Drawing Beautiful & Imperfect Faces

Dear Wonderful, Creative You:

One of the most meaningful and satisfying skills I have learned as an artist is how to draw faces – realistic, emotional, imperfectly expressive faces.

Drawing faces is skill I use to capture so many of my feelings, especially those mom feelings. It helps me capture precious moments. It helps me resolve my troubled heart when I question myself, and it is a beautiful way to dwell with someone I love so much, whether I’m trying to draw him while he sits quietly watching tv, or whether I’m drawing from a photo.

I’ve been doing a series for the last few years. My only rule is to focus on embracing imperfection and emotion. I find that as long as I do this, I’m able to capture something pretty special.

Drawing faces is one of those skills that almost every student tells me they would like to acquire, but can’t imagine doing well. Of course there are some skills to practice, but I also think a HUGE part of learning to draw is learning to SEE and learning to be okay with imperfection.

This is why I love blind contour drawing. It’s a practice that invites you to slow down, look deeply at your subject (or photograph) and tune into the little details that make portraits come alive.

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Both the drawing above and below are rather “wonky,” but it’s also what makes them feel emotional and special to me. I usually work in pen, not erasing, and giving myself permission to just explore.

With the piece below – my son’s torso got shortened significantly, and he’s wearing a funny hat and glasses in the photo I chose. But I felt there was something really genuine in this piece. So I kept going. I added color, and then I added my free writing on the side. I feel like this piece speaks to his personality with the funny hat and glasses, and the writing is a beautiful way to record my feelings as a mom. It’s special to me.

This is a perfect example of how it pays to embrace imperfection and see where an image takes you. If only you give your portraits a chance to exist – imperfectly, beautifully, just like us – they will take you magical places.

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  • Sometimes portraits are wonky, but detailed in a way that rings true.
  • Sometimes our drawings are just a mess.
  • But mostly, I find practicing drawing faces bringing me into the moment and into communion with the person I’m drawing.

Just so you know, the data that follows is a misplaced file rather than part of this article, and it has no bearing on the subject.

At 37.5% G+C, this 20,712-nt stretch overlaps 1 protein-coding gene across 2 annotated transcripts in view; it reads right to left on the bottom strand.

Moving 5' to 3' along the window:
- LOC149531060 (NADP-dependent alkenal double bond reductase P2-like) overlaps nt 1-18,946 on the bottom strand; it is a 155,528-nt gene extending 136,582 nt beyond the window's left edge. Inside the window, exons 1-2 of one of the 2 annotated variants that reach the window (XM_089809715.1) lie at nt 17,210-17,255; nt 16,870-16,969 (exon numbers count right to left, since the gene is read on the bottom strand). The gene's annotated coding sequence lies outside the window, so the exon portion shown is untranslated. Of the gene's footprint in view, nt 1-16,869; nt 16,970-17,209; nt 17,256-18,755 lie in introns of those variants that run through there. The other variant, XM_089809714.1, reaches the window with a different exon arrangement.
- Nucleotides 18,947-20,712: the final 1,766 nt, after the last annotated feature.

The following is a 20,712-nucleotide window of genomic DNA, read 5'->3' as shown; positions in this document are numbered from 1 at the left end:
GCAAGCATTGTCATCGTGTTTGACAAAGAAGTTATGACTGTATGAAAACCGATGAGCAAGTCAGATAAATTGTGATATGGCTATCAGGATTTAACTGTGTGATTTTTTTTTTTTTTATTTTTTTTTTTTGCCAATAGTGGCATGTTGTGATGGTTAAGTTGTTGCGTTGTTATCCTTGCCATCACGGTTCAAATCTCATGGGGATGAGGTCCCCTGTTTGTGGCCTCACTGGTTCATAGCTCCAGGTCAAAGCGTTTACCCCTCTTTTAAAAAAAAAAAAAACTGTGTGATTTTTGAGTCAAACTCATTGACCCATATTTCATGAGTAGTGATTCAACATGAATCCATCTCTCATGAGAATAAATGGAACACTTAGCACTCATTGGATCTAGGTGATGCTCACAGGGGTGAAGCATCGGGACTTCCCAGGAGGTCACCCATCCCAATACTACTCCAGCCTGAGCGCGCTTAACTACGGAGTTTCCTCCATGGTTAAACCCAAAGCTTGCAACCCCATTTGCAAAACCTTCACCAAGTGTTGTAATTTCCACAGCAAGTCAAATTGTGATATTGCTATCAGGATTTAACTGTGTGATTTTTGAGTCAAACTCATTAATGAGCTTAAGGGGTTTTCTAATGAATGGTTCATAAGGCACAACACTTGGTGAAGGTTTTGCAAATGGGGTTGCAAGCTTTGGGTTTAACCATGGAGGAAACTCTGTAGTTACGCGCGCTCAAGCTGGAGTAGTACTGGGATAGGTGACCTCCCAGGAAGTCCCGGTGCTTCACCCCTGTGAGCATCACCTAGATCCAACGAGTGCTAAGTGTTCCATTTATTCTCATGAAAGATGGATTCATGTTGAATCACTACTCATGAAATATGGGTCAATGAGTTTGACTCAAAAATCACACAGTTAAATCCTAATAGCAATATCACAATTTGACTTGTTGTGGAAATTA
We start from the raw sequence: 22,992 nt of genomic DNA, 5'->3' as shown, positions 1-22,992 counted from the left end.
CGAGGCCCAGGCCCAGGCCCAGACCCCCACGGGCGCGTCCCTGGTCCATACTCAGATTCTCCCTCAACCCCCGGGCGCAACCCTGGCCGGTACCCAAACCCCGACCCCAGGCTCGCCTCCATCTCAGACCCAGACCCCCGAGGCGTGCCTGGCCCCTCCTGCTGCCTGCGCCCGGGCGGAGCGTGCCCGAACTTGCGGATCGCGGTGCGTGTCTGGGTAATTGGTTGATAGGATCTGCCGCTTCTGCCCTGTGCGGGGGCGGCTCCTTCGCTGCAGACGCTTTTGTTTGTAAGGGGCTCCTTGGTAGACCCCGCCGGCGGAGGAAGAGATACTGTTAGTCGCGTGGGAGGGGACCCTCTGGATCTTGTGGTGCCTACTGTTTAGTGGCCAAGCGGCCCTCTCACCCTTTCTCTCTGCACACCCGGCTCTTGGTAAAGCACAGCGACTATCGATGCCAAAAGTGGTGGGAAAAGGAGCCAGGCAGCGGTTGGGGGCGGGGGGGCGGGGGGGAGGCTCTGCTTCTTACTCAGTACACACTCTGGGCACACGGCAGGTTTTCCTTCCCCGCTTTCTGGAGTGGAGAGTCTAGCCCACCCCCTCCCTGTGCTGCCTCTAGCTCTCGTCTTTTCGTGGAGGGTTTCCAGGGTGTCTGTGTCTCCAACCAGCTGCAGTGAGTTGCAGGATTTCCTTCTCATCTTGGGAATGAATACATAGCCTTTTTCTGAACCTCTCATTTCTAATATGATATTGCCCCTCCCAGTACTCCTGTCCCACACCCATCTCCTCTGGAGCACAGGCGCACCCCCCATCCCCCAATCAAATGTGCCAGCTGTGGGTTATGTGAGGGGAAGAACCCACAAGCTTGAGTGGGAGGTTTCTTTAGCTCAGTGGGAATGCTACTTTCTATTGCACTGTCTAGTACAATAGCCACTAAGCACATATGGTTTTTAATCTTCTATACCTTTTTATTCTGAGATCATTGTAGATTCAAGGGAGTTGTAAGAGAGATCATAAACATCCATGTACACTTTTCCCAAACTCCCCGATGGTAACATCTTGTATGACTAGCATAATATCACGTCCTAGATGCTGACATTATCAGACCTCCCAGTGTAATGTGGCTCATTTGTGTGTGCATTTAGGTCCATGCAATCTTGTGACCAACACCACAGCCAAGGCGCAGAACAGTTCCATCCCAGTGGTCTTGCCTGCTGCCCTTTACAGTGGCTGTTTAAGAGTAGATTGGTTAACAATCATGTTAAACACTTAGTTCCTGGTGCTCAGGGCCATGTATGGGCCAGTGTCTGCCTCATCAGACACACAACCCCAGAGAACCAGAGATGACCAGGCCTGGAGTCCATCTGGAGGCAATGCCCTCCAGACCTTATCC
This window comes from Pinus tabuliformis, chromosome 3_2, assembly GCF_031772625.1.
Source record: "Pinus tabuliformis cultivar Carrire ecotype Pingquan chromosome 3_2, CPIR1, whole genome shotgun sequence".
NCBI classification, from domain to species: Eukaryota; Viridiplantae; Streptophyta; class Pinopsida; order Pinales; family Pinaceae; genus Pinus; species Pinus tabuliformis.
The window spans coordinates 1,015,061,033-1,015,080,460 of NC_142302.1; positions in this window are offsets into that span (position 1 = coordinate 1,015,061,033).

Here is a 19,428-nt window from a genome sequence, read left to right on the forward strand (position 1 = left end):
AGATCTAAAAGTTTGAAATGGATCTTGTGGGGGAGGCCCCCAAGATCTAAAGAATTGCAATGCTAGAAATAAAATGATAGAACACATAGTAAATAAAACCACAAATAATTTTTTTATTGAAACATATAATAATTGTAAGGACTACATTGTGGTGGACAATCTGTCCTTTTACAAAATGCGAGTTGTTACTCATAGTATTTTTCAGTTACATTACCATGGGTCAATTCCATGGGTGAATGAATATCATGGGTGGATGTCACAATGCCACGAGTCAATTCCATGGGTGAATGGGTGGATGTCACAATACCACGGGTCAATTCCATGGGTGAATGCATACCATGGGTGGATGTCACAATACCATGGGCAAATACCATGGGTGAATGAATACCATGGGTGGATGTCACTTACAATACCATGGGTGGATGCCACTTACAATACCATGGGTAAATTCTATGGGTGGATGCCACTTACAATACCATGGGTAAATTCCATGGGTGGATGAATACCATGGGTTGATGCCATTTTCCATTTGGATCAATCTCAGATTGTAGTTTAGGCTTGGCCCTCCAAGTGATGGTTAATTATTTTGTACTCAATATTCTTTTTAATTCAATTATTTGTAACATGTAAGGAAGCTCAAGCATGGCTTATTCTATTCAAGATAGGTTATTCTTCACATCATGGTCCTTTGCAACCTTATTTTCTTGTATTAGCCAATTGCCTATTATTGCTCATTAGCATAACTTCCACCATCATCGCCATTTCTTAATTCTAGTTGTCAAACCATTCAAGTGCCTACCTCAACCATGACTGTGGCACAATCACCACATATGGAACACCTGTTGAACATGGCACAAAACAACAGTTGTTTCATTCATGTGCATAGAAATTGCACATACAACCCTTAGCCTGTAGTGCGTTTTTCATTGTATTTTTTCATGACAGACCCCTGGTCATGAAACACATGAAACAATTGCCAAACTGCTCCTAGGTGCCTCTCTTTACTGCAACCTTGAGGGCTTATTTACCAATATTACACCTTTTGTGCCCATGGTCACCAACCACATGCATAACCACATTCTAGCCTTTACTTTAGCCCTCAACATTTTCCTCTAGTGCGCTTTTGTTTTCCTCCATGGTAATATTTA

That’s art. That’s good process. It is our job to embrace all of what we produce, because it’s unrealistic to think that all our art will all be “good.”

A lot of us squander our creative energy judging our work. Instead, why not release expectation, accept that you are a beginner, and get curious about what might emerge if you slowly draw a portrait of someone you love, without expectation, just for the experience of dwelling with them?

You spend all your energy expecting your work to be good, and as a result, you can’t make anything.

It’s time to break out of that safe zone where nothing magical happens for you and your art. You CAN learn to draw people. It takes learning some skill, some practice, and mostly, the courage to embrace the imperfections in your art, which in the end of course, are what make it astoundingly beautiful.

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That’s why I’ve created a live retreat on drawing beautiful, imperfect faces. Poignant Portraits is a day-long retreat. We meet LIVE on Zoom from 12 – 5pm EST on Friday, January 17th.

In our retreat, you will:

  • Use mindfulness techniques to truly see your subject, and make drawing easier
  • Draw blind contour and semi-blind contour portraits,
  • Add color to bring cohesion to your drawings
  • Connect, giggle, and create in a group of similarly daring and wonderful women who want to take their art to the next level.

Early Bird Discount!

My early bird 20% off discount is only good through January 9th. Use code: CREATIVELIFE20

You can learn more here:

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I cannot wait to see what emerges for you when you give yourself permission to create and express imperfectly.

Creatively Yours,

Amy

2 Comments

  1. Shirley

    I didn’t understand the expression’blind contour’ drawing,can you explain.

    Reply
    • Amy Maricle

      Hi Shirley – Oh yes – gladly. It’s when you draw something and look only at the subject, not at your paper. Usually you don’t pick up your pen or pencil and make a continuous line. They are distorted and yet detailed. It’s a great technique! xo

      Reply

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